If I had the chance to give advice to myself right before I started studying, I would say, “Be conscious of time. Procrastination can be a hard thing to overcome, but there is no greater confidence going into the testing center than knowing that you have truly given it your all.”
Meet Brendan, a happy DAT Bootcamp customer who recently conquered the DAT. I’ve asked Brendan to share his DAT experience with us as the featured student of August.
What is one piece of advice you would give to another student preparing to take the DAT?
Probably the best advice that I can give when studying is to focus on your weaknesses and not your strengths. It can be tempting to dwell on things that you are already good at in an attempt to boost your confidence and avoid failure, but then you’ll never really improve much. Trust me, I know it can be draining to work on things that you aren’t as successful with. I hated working on PAT problems in particular. I struggled to wrap my head around them and I would often get frustrated and give up. Then I started taking PAT practice tests and consistently scored around a 19. I realized that I had been devoting far more time to other topics in which I was already proficient than the areas that really needed improvement. I started concentrating most of my focus on the PAT during the last week of studying and, in the end, I saw improvement.
How did you use DAT Bootcamp to prepare for the DAT?
I mainly followed the recommended 10-week study guide. I feel that if someone follows this plan well, incorporating occasional review, they are very likely to achieve a high score. For the last 1-2 weeks of my studying I primarily took full-length tests and reviewed material that I had tagged as challenging to round off any rough edges. DAT Bootcamp makes it very easy for students to come back to material that they initially struggled with and I think that taking advantage of this feature was an important factor in my score. I also felt that the Chrome plug-in helped me a lot when testing myself on biology material. Using the explanations also helps solidify concepts quite a bit, even when you got the question right.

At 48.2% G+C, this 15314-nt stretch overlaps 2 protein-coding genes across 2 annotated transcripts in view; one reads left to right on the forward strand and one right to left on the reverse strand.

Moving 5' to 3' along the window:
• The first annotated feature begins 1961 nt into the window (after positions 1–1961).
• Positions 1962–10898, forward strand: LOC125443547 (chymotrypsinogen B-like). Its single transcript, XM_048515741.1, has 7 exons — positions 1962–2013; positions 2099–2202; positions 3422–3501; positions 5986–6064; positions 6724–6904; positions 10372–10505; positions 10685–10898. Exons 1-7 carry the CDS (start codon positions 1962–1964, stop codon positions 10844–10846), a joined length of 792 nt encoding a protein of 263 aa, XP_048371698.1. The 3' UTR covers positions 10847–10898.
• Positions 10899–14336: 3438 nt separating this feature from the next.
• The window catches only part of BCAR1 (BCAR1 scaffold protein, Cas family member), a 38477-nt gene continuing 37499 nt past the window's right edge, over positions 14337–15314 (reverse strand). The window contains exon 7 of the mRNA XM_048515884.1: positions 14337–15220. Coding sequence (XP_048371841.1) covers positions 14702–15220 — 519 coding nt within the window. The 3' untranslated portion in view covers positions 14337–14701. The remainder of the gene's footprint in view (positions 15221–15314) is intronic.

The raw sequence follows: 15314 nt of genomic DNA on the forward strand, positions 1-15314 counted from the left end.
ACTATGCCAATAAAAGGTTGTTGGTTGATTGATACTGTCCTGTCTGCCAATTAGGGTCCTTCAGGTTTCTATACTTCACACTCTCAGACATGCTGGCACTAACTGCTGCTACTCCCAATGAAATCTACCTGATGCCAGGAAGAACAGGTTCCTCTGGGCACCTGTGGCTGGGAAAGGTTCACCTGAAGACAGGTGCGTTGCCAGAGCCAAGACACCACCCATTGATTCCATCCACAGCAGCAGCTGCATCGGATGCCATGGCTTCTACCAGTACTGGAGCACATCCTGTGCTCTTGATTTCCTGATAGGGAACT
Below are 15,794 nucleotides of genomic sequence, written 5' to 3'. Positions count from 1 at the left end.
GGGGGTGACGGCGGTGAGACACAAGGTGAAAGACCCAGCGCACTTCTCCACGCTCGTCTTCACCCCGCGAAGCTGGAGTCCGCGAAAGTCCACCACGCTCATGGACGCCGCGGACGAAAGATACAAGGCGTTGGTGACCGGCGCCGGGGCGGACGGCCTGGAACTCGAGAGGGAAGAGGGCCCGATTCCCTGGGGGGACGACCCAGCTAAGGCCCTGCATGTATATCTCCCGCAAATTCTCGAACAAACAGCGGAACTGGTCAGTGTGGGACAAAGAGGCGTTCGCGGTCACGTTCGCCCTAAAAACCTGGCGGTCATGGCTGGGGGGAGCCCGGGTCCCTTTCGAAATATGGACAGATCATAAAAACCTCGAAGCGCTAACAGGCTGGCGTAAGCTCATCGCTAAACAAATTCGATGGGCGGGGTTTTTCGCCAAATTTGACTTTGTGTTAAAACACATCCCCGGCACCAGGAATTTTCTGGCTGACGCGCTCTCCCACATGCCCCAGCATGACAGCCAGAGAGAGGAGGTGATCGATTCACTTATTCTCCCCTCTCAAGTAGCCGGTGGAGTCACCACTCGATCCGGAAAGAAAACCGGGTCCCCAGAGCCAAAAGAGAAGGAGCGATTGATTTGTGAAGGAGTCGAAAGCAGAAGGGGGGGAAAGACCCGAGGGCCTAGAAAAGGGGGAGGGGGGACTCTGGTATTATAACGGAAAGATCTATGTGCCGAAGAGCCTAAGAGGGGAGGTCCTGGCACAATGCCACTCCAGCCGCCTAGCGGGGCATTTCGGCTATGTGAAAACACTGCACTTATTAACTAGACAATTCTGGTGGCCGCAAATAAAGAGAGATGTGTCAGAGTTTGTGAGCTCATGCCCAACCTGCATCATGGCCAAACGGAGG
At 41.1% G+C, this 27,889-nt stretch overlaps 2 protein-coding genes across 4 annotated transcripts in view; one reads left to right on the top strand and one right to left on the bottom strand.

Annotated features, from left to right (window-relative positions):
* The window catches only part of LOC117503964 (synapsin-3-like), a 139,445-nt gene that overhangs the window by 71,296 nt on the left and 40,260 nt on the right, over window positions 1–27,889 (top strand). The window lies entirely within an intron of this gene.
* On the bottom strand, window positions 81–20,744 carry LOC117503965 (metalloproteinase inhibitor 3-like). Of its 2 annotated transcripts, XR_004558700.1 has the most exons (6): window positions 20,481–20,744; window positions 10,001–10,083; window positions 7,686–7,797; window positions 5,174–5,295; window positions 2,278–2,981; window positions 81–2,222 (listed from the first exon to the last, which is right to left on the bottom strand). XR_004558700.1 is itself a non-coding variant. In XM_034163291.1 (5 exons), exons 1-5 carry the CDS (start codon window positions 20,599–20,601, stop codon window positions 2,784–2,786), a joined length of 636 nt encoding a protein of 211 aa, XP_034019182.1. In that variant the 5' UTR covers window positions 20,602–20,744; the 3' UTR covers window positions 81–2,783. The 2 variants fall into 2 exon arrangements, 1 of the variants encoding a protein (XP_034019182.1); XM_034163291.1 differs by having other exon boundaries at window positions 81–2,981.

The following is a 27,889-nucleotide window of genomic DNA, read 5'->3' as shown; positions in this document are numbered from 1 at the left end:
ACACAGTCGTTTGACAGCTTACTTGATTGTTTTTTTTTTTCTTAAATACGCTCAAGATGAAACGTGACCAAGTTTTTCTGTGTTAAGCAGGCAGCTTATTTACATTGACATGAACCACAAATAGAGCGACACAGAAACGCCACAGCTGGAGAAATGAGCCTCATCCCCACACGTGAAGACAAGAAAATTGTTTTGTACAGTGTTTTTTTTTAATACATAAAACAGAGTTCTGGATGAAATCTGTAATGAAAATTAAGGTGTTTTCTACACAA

What would you do differently to prepare for the DAT?
One of the things that I struggled with the most during my studying was time management. I attempted to scale down the 10-week plan provided by DAT Bootcamp to my 5-week winter break so I essentially tried to do the work of two days in one. I had already decided not to work during this winter break so that I could focus all of my attention on studying. During the first few weeks, I was rather carefree. I took occasional rest days and I often only studied for about 6-8 hours a day. Once the deadline drew nearer however, I began to grow restless and worry if I would be able to finish in time.
For the last 2 weeks of studying I was forced to shift into high gear, giving up rest days and studying for close to 12 hours each day. Even still, I wasn’t able to completely finish the study plan as prescribed. Unfortunately I had to compromise and focus only on the topics where I was weakest. The best advice I can give to other students in the midst of studying is to never compromise like I did. If I had the chance to give advice to myself right before I started studying, I would say, “Be conscious of time. Procrastination can be a hard thing to overcome, but there is no greater confidence going into the testing center than knowing that you have truly given it your all.”
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